The Life Of A Fashion Major

The Life Of A Fashion Major

The good, the bad, the ugly
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For the past six months or so, I have dedicated my life to all areas of fashion, and I have a few experiences which have stuck out throughout these months. While sitting in the warehouse with a Starbucks, feeding my fabric pieces into the needle of the sewing machine, I often reflect on my achievements in this industry.

While returning to campus after dressing models in New York City at New York Fashion Week, I dived right back into my fashion assignments, being reunited with the warehouse I practically live in.

I have noticed as a fashion major, that over time, I truly have learned I couldn’t see myself doing anything else. I have been able to uncover my love for the entire fashion industry, whether through constructing garments, designing garments on fashion sketches, or attending NYFW to see what the backstage aspect of the industry is like.

It is the most rewarding feeling to spend months of your life running on little-to-no sleep, feeling at times like the exhaustion might take you over, yet uncovering some of the best experiences possible in the industry of fashion. On top of that, creating garments you’re incredibly proud of is the most rewarding aspect to me in the end.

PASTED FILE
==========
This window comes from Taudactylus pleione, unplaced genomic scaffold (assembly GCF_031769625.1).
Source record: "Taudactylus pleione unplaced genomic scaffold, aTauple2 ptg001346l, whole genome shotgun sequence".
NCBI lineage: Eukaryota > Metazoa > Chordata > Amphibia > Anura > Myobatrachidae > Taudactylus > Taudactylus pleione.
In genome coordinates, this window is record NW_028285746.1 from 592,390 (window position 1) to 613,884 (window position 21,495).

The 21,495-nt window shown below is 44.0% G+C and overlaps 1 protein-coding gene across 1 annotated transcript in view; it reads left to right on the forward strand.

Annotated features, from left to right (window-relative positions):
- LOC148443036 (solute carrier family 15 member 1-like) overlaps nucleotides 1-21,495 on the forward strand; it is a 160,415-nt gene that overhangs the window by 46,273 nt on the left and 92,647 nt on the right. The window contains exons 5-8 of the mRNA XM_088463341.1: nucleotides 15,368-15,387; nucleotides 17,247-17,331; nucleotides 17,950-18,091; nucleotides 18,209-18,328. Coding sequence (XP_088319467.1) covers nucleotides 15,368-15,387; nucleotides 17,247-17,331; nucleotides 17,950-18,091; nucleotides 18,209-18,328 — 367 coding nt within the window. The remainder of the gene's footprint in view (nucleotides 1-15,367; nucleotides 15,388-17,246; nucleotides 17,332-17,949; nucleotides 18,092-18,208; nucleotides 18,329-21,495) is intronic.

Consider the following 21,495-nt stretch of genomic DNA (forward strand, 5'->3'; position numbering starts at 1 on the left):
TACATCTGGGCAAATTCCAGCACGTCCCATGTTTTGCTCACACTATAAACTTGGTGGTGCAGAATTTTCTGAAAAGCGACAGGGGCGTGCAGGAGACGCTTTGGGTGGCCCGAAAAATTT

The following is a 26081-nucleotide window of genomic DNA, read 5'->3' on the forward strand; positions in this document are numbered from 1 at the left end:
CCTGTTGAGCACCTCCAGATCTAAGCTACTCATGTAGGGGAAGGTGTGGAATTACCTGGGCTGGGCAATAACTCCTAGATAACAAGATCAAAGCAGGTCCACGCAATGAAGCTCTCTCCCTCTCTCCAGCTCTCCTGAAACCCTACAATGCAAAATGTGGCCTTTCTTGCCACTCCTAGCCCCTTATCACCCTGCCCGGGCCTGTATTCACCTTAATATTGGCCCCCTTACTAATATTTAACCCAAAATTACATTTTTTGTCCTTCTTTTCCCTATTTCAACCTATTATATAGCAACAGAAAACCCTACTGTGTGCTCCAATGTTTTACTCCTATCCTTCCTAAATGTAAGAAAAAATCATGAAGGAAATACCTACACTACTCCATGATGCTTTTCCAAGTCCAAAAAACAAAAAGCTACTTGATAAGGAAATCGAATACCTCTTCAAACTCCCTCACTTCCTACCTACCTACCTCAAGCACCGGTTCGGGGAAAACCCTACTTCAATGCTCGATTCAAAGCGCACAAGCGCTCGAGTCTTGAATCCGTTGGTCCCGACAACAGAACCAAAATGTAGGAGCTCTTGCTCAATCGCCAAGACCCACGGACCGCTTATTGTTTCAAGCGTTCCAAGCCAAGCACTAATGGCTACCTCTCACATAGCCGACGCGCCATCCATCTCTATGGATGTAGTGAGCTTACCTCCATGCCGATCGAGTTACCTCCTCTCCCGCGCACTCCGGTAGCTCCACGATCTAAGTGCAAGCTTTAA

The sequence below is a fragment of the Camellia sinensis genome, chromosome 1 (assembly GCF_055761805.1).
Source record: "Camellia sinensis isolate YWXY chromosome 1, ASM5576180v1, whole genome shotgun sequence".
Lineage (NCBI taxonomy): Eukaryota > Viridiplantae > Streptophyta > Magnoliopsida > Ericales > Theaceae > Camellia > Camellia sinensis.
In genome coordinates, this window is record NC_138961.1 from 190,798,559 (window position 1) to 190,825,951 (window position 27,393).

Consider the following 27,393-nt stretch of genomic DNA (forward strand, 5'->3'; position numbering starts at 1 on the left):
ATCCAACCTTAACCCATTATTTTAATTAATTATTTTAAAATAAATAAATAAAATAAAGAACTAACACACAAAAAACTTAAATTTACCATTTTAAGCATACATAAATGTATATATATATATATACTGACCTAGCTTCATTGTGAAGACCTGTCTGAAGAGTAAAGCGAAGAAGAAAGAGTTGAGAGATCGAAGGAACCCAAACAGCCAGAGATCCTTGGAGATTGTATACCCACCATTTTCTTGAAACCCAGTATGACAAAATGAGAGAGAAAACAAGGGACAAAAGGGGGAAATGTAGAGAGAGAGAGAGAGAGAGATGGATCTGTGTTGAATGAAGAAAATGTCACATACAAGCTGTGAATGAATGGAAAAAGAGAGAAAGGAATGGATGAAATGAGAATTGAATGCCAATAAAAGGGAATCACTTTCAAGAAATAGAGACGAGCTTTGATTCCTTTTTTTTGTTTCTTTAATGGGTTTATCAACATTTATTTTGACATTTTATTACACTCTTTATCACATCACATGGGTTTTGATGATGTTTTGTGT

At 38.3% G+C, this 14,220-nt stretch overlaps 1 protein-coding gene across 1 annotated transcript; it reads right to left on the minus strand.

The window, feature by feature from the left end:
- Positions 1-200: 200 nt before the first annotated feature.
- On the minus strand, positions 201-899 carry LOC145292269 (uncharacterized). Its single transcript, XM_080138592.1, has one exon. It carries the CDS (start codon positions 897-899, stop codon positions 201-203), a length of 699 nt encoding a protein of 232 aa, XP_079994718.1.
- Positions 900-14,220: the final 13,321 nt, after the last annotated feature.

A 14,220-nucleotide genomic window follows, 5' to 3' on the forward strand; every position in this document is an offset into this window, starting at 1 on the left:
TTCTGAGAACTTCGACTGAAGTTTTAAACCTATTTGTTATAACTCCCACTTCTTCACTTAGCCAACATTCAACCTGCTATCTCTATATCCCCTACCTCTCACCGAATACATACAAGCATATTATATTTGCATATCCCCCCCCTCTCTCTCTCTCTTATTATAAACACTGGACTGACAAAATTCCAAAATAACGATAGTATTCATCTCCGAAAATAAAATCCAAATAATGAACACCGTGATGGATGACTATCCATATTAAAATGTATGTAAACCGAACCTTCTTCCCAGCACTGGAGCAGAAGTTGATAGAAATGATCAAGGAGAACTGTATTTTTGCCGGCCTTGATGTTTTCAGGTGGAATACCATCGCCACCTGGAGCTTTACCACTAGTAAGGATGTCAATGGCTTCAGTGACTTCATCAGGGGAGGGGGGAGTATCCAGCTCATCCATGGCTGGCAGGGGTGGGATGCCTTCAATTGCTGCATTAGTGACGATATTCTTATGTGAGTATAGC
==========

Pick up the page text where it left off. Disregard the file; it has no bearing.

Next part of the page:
Often in a major like this one, others find it difficult to consider the amount of work, stress, fatigue, and energy it requires. The dedication needed for this major is extreme, yet when it is time to present my final projects, I look at my work and am able to see the weeks of sleepless nights paying off in the perfected garments.

I always consider myself lucky to be in one of the most rewarding majors—understanding that this hard work is all part of doing something I am in love with.

Being a fashion major, you’ll learn so much about yourself. You’ll learn how to work yourself to your best potential, how rewarding it is to dedicate so much energy and time to something you’re so proud of, and you’ll truly begin to visualize yourself in your future in the fashion industry.

The best feeling ever is taking a step away from the craziness of fashion, and realizing all you want to do is return back to it. I find myself away on vacations or quick weekend trips, and missing the feeling of achievement from designing clothing that I am so proud of.

All-in-all, being a fashion design major is hectic, for sure, but it’s the best kind of hectic there is.

Cover Image Credit: Chandler Burke

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20 Small Tattoos With Big Meanings

Tattoos with meaning you can't deny.
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It's tough to find perfect tattoos with meaning.

You probably want something permanent on your body to mean something deeply, but how do you choose a tattoo that will still be significant in 5, 10, 15, or 50 years? Over time, tattoos have lost much of their stigma and many people consider them a form of art, but it's still possible to get a tattoo you regret.